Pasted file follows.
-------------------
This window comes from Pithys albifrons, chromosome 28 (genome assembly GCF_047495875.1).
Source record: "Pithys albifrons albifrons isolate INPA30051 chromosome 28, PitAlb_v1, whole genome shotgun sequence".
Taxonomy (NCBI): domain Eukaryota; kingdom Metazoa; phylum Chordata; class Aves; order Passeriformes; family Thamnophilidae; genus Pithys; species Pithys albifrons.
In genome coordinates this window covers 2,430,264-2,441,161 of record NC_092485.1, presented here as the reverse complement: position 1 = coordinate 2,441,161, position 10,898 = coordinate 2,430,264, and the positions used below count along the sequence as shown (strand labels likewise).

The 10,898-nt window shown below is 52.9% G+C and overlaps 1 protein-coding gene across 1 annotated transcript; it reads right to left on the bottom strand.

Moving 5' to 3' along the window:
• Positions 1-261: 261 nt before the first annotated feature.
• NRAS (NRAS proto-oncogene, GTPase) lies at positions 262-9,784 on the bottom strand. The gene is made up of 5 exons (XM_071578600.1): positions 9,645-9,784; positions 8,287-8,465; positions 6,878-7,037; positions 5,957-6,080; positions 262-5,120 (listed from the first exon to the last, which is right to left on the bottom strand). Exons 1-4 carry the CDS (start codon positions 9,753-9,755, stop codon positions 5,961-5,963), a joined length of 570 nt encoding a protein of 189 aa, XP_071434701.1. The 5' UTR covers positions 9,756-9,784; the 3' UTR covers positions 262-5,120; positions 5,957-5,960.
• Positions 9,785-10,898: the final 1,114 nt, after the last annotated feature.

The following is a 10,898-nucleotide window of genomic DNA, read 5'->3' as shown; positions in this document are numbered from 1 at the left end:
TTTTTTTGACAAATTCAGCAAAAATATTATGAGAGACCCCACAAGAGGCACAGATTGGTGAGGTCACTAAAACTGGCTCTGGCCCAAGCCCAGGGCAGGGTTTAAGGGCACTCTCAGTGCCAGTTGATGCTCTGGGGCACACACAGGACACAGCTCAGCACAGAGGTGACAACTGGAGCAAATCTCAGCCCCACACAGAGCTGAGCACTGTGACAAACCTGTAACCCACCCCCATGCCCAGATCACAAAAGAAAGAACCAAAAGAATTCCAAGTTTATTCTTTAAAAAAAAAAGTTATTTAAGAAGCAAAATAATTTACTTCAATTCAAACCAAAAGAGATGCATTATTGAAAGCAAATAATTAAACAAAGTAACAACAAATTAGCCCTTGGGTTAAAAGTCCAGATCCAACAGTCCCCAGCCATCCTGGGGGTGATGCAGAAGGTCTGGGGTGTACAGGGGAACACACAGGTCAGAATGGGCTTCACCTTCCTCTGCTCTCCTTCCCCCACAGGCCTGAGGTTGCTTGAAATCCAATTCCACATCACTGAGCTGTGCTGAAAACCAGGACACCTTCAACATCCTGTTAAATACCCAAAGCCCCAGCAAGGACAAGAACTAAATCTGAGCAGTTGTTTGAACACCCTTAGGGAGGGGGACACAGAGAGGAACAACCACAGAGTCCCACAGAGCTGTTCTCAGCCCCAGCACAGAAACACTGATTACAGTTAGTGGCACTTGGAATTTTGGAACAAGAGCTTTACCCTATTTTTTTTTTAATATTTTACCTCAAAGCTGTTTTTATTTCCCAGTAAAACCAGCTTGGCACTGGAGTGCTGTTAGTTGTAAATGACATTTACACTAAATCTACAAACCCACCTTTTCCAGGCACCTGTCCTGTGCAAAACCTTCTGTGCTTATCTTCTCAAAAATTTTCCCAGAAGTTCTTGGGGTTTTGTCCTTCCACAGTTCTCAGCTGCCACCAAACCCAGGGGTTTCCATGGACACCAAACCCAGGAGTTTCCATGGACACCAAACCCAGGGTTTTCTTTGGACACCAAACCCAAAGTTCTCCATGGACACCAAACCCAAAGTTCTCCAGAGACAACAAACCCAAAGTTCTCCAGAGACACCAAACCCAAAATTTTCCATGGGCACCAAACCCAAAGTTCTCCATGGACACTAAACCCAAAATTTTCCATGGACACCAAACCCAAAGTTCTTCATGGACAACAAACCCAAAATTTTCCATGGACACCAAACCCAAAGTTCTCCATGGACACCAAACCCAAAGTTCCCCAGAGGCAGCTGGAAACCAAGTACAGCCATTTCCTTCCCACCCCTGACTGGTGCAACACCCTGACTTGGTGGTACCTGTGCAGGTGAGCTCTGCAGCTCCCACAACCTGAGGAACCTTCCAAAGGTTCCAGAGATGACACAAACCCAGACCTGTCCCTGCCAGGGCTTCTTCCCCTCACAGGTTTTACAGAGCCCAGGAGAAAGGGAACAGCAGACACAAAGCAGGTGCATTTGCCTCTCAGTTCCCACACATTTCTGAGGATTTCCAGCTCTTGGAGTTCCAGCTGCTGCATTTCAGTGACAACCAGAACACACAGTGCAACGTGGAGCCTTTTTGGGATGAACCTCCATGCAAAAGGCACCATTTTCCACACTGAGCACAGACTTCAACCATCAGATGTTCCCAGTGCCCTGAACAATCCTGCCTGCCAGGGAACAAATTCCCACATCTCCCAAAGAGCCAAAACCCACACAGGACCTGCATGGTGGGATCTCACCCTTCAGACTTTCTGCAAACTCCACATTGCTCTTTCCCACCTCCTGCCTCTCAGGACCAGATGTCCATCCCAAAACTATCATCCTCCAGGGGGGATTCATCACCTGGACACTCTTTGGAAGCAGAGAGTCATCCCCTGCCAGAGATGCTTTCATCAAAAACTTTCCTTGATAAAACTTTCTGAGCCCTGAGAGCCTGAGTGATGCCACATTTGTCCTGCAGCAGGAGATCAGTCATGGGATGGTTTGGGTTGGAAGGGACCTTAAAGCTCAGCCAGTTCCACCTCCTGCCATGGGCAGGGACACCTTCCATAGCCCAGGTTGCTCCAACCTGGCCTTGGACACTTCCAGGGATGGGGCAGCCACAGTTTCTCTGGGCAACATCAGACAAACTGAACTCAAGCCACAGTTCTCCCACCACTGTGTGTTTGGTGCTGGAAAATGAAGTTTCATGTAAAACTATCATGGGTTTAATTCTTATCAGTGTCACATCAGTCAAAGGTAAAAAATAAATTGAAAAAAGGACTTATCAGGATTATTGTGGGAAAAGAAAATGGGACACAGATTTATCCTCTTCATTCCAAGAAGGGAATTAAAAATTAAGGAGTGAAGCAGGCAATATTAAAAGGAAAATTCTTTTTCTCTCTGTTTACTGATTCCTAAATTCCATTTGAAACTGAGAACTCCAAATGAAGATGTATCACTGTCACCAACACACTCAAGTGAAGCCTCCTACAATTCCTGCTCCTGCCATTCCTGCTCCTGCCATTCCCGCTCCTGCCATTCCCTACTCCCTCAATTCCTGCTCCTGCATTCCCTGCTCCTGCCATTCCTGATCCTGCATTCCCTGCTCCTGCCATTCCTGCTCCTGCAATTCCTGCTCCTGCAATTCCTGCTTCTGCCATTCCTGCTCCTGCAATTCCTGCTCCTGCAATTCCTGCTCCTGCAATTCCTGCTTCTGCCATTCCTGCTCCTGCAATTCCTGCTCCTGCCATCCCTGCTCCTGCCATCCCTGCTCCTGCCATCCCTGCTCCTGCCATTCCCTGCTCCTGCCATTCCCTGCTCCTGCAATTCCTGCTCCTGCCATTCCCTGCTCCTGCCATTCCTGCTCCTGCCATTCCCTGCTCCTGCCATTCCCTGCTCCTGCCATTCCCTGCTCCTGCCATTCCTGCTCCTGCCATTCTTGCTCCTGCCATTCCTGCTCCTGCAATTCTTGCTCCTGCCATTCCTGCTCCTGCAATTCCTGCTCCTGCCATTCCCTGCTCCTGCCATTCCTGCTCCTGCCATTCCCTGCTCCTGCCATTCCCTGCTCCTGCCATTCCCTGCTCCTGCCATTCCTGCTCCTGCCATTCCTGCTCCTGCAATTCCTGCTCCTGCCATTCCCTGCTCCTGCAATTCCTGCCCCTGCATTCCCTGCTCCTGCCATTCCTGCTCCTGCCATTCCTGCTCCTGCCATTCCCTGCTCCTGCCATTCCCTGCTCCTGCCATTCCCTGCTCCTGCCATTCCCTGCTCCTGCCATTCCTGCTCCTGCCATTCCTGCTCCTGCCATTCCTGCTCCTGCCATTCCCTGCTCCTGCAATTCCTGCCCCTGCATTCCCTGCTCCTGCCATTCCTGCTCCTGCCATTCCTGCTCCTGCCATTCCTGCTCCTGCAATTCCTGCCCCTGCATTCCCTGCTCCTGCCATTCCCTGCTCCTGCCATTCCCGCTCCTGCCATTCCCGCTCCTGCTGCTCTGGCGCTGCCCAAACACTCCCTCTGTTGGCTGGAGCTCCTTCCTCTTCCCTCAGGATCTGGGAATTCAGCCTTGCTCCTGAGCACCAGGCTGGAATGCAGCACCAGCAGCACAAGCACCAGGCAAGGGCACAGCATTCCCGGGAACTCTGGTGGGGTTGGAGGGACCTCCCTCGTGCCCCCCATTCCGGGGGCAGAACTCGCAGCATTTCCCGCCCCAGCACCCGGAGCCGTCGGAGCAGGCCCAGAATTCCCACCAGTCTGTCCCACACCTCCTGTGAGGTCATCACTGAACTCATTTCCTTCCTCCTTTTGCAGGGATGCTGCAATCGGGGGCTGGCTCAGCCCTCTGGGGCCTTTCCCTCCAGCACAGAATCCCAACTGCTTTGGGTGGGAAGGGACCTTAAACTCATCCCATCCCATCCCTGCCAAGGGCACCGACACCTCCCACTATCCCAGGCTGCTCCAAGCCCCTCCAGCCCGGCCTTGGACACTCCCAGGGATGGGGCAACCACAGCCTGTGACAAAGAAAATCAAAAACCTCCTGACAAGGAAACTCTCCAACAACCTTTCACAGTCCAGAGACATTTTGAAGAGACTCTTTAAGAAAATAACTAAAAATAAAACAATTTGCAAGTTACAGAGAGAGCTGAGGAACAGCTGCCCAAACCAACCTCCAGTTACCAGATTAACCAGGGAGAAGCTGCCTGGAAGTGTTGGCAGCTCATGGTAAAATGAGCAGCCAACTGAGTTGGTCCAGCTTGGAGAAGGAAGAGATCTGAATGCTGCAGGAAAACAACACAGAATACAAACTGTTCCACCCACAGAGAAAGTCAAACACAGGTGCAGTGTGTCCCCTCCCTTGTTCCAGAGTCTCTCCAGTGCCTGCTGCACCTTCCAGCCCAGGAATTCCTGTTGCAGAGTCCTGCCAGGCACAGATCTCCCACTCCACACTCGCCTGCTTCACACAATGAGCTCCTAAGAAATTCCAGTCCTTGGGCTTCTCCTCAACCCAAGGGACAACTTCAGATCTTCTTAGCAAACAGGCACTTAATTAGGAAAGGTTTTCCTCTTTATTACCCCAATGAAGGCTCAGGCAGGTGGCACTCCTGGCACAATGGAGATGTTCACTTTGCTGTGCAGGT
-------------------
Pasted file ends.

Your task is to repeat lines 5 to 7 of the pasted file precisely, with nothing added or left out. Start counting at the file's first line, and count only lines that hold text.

The 10,898-nt window shown below is 52.9% G+C and overlaps 1 protein-coding gene across 1 annotated transcript; it reads right to left on the bottom strand.

Moving 5' to 3' along the window:
• Positions 1-261: 261 nt before the first annotated feature.